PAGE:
Care Of Button Mushrooms: Learn About Growing White Button Mushrooms
How To Grow White Button Mushroom From Store Bought?
The following are some facts about white button mushrooms which will help you to decide whether it’s worth spending money for a white button mushroom kit or not.
White button mushrooms are considered to be one of the most poisonous mushrooms. They contain toxins called psilocybin and psilocin which cause hallucinations, delusions, and paranoia.
They have been known to kill people.
There is no antidote for these toxins. If you eat them, your body may experience severe symptoms such as nausea, vomiting, diarrhea, abdominal pain and cramps. These symptoms could lead to death within 24 hours if left untreated.
If you’re going to try this method of growing button mushrooms at home then make sure that you follow all the instructions carefully so that nothing goes wrong!
If you find yourself in a situation where you may have ingested these mushrooms by mistake then it is best that you seek immediate medical attention.
The symptoms mentioned above will most likely clear up on their own but you will still need to have your stomach pumped to remove the toxins from your body.
Do NOT try home remedies such as coffee, black pepper, or soda to help induce vomiting. These can make the situation much worse and cause more damage.
Also, do NOT try to grow these mushrooms.
Spores from the Psilocybe Tampanensis mushroom can be easily acquired on the black market and are often used for recreation.
I hope that you have found this post useful and that it has helped you make an informed decision about whether or not to buy a white button mushroom growing kit.
How To Grow White Button Mushrooms From Store Bought?
This is a very easy process. You DO NOT need a kit, and I can promise you that.
What you do need is store bought (and thoroughly cleaned) white button mushrooms. I recommend using at least two jars, or plastic bags (sterilized in boiling water just to be safe).
You also need two bowls. In one, you mix 1 cup of rye flour with just enough water to form a thick paste (you may need more water if the flour is very dense). In the other, mix 1 cup of whole wheat flower with just enough water to form a thick paste.
Cover the bottom of your container with a thin layer of the paste made from the rye flour.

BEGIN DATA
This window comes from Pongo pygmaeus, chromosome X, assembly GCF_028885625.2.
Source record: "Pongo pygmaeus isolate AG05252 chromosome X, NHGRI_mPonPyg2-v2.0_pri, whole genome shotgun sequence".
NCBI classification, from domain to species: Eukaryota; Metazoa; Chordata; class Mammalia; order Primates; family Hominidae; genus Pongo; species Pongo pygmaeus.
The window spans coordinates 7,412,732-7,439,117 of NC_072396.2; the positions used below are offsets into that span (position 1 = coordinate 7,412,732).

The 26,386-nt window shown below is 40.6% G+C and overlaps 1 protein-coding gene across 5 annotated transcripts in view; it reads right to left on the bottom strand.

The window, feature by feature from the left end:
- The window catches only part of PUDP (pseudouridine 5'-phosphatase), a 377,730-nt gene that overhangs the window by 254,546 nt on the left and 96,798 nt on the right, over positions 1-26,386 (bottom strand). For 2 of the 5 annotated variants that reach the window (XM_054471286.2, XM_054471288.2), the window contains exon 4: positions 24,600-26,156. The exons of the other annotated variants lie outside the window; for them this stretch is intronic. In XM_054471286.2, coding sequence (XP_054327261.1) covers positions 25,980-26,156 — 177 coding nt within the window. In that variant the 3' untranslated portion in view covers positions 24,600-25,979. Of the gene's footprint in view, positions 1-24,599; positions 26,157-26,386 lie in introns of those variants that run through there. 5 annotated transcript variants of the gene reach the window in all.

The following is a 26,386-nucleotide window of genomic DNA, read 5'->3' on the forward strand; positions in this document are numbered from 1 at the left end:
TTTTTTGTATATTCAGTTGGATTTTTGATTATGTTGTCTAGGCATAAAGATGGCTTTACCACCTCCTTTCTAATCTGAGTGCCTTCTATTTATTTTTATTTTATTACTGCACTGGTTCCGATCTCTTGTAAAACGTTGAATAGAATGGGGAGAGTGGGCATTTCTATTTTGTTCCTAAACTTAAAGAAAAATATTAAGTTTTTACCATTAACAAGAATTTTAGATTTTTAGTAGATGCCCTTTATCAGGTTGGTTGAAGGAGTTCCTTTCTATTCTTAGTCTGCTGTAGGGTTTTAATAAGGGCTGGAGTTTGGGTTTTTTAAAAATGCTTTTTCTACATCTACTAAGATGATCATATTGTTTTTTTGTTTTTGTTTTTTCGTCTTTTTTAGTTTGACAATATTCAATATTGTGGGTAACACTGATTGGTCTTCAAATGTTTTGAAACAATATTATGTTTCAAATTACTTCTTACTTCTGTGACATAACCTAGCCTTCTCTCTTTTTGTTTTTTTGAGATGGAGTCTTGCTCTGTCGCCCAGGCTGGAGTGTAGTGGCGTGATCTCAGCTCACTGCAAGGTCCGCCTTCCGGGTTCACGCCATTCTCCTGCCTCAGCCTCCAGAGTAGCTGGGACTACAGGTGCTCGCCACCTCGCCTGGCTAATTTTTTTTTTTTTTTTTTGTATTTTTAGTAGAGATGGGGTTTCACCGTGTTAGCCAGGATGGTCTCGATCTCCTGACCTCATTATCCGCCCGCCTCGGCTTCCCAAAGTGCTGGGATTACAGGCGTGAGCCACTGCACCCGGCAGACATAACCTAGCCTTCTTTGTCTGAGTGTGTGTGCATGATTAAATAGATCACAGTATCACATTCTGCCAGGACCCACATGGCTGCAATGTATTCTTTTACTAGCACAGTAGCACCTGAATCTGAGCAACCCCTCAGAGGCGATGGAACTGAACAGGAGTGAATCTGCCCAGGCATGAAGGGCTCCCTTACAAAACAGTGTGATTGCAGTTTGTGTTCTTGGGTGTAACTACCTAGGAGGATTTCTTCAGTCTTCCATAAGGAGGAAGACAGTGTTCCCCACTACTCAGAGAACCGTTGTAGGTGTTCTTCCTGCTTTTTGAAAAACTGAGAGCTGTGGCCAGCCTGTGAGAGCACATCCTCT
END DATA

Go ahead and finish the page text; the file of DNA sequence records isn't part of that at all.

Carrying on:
Then, take the stem of your mushroom and dip it into the paste made from the whole wheat flour. Next, cover it with the paste made from the rye flour.
Place the mushroom you just ‘made’ into the container. Do this until you have used up all of your jars or plastic bags (sterilized in boiling water just to be safe).
Leave the containers (with the mushrooms in them) in a cool, dry place for 2-3 weeks.
After 2-3 weeks you should start seeing signs of life in the mushrooms as the ‘shrooms start growing out of the jars and the tops of the ‘shrooms become visible. You can now harvest and eat them. I find that these grow much quicker than when they are grown outside of their jars so be sure to harvest them before they get too big (and possibly overflow their containers).
These should last for about a week in the fridge. Enjoy!
The reason why these mushrooms grow so quickly is because of the nutrients in the rye and whole wheat flours. The main ingredient (to which they are named) is only a minor part of the recipe.
This process can also be used with store-bought mushrooms (the larger, adult types). Just make sure that you clean them properly before dipping them in the paste.
Mushroom Growing Supplies
If you want to start growing mushrooms at home then you will need to invest in some basic supplies. Don’t worry, these aren’t expensive and you probably already have some of these around your house.
These are the supplies that you will need:
A clean, unused bucket (or similar container).
A bag of wheat flour.
A bag of dolomite lime.
A sharpie marker.
You will also need a clean, well-lit place to grow your mushrooms. It is recommended to use a bucket rather than a cardboard box since the substrate (below) needs to be kept slightly moist at all times and a bucket can be left upturned (to provide better airflow).
Mushroom Substrate Recipe
As I said in the above paragraphs, you will need 1 bag of wheat flour and 1 bag of dolomite lime. These bags should be emptied into your bucket (or other container). You should then stir the two ingredients until you get a uniform, light brown color. That’s it for the substrate!
If you are using a bucket to grow your mushrooms then leave the substrate heaped up in one side of the container. If you are using a cardboard box then you will need to make a few holes in the bottom of it to ensure that moisture can drain out of it. Place this on top of a tray or plastic container to catch drips. It is best to have the tray/container resting on a table/chairs so that you don’t make a mess.
The substrate can be as deep as 12in (30cm) but no less than 4in (10cm). It is very important that you DO NOT PICK OR CHANGE THE SUBSTRATE IN ANY WAY WHEN IT IS IN THE BUCKET/BOX. This is because the substrate needs to be ‘worked onto’ in order to create the ideal growing medium for your mushrooms. The dolomite lime and wheat flour need to be mixed well so that the mycelium network can spread through it evenly (in other words, it creates a healthy growing environment for your mushrooms).
This is not necessary when using a cardboard box because you will be mixing the contents yourself.